2011 and on the face of it most people don’t really see this as a pinnacle year (mainly because of the Red Bull / RB7 dominance) but we had the re-introduction of KERS (more neatly packaged than 2009’s attempts), DRS and Pirelli’s first year in the sport. The latter perhaps had more impact than most are willing to accept, the tyre companies brief to increase overtaking in combination with the technological aspects perhaps making passing too easy on occasions.

    DRS – As with everything in F1 it’s about the margins and this is why we see teams designing intricate Rear Wing’s that compromise both downforce and drag according to the circuits requirements. DRS is no exception with the teams using a variant of flap sizes and shapes to leverage the required effect.
    2011 and 2012 saw the teams be able to use unlimited DRS for practice and qualifying maximising the potential to qualify well and perhaps be hampered a little throughout the race. For 2013 however the teams have been limited to using DRS in the activation zones putting some of the emphasis back onto a more levelled race setup. I detest the fact that the zone is no longer adjusted throughout a race weekend by the FIA race stewards as we had in 2011/12 to trim it’s effectivness and instead we end up with drivers making a pass perhaps 50m before the ‘get alongside zone’ that DRS should have in order to entice drivers into wheel to wheel action.

    2014 – We all know that the rules are changing significantly for next year and although most might not like it I’d suggest there will be perhaps 1 or 2 teams that will run away with the title as they simply got it right whilst others didn’t. In terms of DRS the 50mm aperture currently allowed whilst the top flap is active will be increased to 60mm as the height of the Rear Wing will be increased by 20mm overall. Drag will undoubtedly be a significant factor for 2014 as more cooling should be a standard requirement for the teams and cooling apertures = drag. Moreover Pirelli will likely be very conservative with their initial tyre designs knowing the impact the additional torque will have on the construction of the tyre.

    DRS going forward – The idea was right but it’s implementation alongside 2 compound tyre choices and the re-introduction of KERS only really helped drivers who found themselves out of position find their way back through the field. As a prospect to increase overtaking then the driver defending should really still have an opportunity to fight back and the best option for me then must be a time component either per lap to be used anywhere on circuit or so many activations per GP weekend (FP3, Qualifying and the Race. I say FP3 as this is the point at which the car enters Parc Ferme conditions) This would make DRS another element of strategy rather than a simple push to pass device.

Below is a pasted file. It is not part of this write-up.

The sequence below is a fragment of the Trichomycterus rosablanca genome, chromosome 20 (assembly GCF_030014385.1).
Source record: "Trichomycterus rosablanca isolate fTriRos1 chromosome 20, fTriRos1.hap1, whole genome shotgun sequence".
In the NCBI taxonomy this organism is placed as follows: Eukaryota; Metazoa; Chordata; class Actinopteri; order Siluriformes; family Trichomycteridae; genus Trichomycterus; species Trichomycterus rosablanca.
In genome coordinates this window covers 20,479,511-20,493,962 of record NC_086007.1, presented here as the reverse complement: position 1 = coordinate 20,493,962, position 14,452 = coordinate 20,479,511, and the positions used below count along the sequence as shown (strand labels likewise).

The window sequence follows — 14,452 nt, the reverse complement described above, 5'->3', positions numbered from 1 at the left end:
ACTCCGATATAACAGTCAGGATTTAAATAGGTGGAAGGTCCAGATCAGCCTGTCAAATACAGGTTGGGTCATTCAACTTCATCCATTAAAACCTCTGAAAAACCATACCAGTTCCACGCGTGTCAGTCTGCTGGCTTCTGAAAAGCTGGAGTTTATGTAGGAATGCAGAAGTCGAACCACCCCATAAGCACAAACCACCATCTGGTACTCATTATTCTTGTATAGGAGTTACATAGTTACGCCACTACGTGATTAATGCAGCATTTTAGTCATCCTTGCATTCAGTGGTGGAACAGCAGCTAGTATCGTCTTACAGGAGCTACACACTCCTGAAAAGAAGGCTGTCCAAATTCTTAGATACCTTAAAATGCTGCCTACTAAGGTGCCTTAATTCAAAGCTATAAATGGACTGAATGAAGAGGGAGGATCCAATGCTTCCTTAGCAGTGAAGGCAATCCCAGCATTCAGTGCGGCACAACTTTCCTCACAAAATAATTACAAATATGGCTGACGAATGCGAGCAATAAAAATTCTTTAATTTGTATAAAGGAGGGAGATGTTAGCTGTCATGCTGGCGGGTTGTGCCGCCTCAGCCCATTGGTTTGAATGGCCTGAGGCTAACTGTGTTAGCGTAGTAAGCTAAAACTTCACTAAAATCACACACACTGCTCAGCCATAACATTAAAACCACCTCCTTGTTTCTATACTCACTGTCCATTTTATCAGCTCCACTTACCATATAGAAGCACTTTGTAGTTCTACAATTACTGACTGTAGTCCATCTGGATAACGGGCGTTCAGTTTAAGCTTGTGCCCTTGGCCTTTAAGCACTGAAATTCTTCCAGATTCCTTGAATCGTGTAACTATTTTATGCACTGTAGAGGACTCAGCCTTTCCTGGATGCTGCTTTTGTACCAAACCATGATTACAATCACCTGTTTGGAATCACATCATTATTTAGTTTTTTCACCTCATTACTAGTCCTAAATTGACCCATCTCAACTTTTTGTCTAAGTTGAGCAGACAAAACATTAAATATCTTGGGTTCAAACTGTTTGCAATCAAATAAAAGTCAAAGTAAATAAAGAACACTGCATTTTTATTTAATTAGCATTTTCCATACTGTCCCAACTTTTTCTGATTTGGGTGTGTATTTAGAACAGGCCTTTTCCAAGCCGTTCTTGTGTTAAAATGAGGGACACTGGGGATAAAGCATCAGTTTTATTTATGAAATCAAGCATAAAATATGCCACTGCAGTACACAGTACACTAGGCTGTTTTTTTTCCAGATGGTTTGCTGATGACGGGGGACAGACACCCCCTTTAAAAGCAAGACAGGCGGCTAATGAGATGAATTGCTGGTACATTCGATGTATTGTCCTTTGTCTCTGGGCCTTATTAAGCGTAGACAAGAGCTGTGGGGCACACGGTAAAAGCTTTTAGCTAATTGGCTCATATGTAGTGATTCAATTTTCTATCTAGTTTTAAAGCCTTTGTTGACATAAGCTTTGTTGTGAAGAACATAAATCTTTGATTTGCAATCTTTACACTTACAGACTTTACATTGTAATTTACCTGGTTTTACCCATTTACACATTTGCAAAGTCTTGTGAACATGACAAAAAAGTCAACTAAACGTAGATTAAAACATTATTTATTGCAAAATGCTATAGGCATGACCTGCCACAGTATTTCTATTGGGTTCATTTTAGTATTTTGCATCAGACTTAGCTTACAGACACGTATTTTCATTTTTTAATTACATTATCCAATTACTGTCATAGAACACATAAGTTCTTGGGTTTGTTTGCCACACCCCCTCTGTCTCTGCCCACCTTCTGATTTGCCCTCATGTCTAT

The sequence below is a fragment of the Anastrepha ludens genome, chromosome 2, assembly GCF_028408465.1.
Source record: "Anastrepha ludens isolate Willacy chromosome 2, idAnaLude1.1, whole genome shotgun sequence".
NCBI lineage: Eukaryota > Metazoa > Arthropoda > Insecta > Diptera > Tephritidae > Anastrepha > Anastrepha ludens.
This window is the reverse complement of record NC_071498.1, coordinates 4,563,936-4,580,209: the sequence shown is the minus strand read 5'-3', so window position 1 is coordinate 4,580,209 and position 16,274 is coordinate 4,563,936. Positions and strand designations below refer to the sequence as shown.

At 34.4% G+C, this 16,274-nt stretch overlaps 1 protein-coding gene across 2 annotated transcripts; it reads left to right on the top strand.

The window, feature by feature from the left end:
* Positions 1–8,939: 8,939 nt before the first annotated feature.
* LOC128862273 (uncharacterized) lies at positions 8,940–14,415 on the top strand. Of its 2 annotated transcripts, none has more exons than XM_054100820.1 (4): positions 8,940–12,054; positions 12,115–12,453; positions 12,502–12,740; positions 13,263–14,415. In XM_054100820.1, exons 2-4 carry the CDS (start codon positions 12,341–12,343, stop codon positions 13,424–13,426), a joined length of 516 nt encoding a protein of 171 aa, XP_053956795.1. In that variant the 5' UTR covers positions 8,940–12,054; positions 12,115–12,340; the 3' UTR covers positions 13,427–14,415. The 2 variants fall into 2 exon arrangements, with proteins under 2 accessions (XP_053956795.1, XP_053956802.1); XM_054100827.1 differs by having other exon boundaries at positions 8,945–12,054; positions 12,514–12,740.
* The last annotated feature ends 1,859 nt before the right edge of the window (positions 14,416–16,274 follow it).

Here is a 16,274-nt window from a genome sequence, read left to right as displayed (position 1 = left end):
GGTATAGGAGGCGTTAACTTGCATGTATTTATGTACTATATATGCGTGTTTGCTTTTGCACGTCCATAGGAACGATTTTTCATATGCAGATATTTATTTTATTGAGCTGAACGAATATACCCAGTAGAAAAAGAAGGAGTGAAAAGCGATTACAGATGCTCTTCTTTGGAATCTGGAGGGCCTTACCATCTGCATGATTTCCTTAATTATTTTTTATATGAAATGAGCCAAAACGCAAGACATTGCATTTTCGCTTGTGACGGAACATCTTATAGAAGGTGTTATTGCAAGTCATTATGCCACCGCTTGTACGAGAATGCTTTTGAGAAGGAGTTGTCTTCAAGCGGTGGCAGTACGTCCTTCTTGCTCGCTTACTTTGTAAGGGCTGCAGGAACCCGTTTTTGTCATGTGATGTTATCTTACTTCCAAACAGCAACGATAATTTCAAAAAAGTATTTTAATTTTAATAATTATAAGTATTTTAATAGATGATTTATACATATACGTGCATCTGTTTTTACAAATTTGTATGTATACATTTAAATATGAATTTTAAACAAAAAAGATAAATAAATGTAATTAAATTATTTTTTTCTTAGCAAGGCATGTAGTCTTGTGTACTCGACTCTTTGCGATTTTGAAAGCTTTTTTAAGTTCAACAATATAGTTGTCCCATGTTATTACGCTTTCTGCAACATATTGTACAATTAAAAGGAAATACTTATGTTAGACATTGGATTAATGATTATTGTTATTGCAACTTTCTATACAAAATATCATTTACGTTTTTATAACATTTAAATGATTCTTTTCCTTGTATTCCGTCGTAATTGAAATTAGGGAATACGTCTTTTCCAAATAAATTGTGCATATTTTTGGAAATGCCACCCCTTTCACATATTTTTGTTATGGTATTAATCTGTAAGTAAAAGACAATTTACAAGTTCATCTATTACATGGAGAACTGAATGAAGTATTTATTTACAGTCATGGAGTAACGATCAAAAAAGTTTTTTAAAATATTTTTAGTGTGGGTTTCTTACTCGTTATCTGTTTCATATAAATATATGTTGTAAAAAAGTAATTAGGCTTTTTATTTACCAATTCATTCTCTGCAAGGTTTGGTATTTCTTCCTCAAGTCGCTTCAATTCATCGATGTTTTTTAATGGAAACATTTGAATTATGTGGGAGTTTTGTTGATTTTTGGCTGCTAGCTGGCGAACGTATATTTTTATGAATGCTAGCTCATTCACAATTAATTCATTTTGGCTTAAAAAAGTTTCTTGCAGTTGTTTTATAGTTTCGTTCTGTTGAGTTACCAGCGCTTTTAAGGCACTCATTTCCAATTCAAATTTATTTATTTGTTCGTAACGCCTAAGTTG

One other thing to consider going forward however is that DRS’s effectiveness may well be equalized as the component that ultimately decides how fast the car can travel at the end of the straight is the gear ratios. Bar a singular change during the season the ratio’s for 2014 (onwards) are chosen at the start of the season and locked in for the whole season. This in itself will lead to a small disparity between the teams next season. With the introduction of ERS next season the choice to defend from a DRS pass with KERS will also be minimized as the electronic controls will deploy the necessary energy already harvested by the car rather than being a push to use system.

  3. matt90 (@matt90) said on 31st August 2013, 13:54

    I prefer the idea of something like a more extreme version of the adjustable front wing flaps used a few years ago. If implemented again, like DRS it could only be activated within 1 second of the car in front, act on the front and rear wing, but obviously it would increase rather than decrease the angle of the wing so as to increase downforce. It wouldn’t be limited to any 1 section of track (or if it was, it would be in any corners leading to a reasonable sized straight). This would allow cars to maintain downforce when following another car and stay closer to them during the corners, which is where the loss of downforce is a problem in the first place. Then out of a corner the flaps can revert to their original position, and the driver may be close enough to try an old-fashioned slipstream-and-outbrake overtake. DRS is partly a problem because it tries to give the following driver back their advantage on the straights rather than the corners where they actually get penalised by dirty air. That is part of the reason it is such an inelegant solution.

  4. Sudha S (@cbeSudha) said on 31st August 2013, 15:19

    2 DRS zones on all the tracks is just overkill. In Spa, you simply dont need 2 DRS zones. Go back to having 2 zones on very difficult overtaking tracks and 1 DRS zone on the others. It will restore some parity

  5. tvm (@) said on 31st August 2013, 18:57


    I don’t know how you can call yourself passionate about F1 and defend those rubbish tires, “Should I defend… NO NO safe the tires” :(

    From your article:
    “In both cases the outcome was inevitable. There was no tension, no battle and no doubt the driver with the benefit of DRS would get ahead. This is not motor racing.”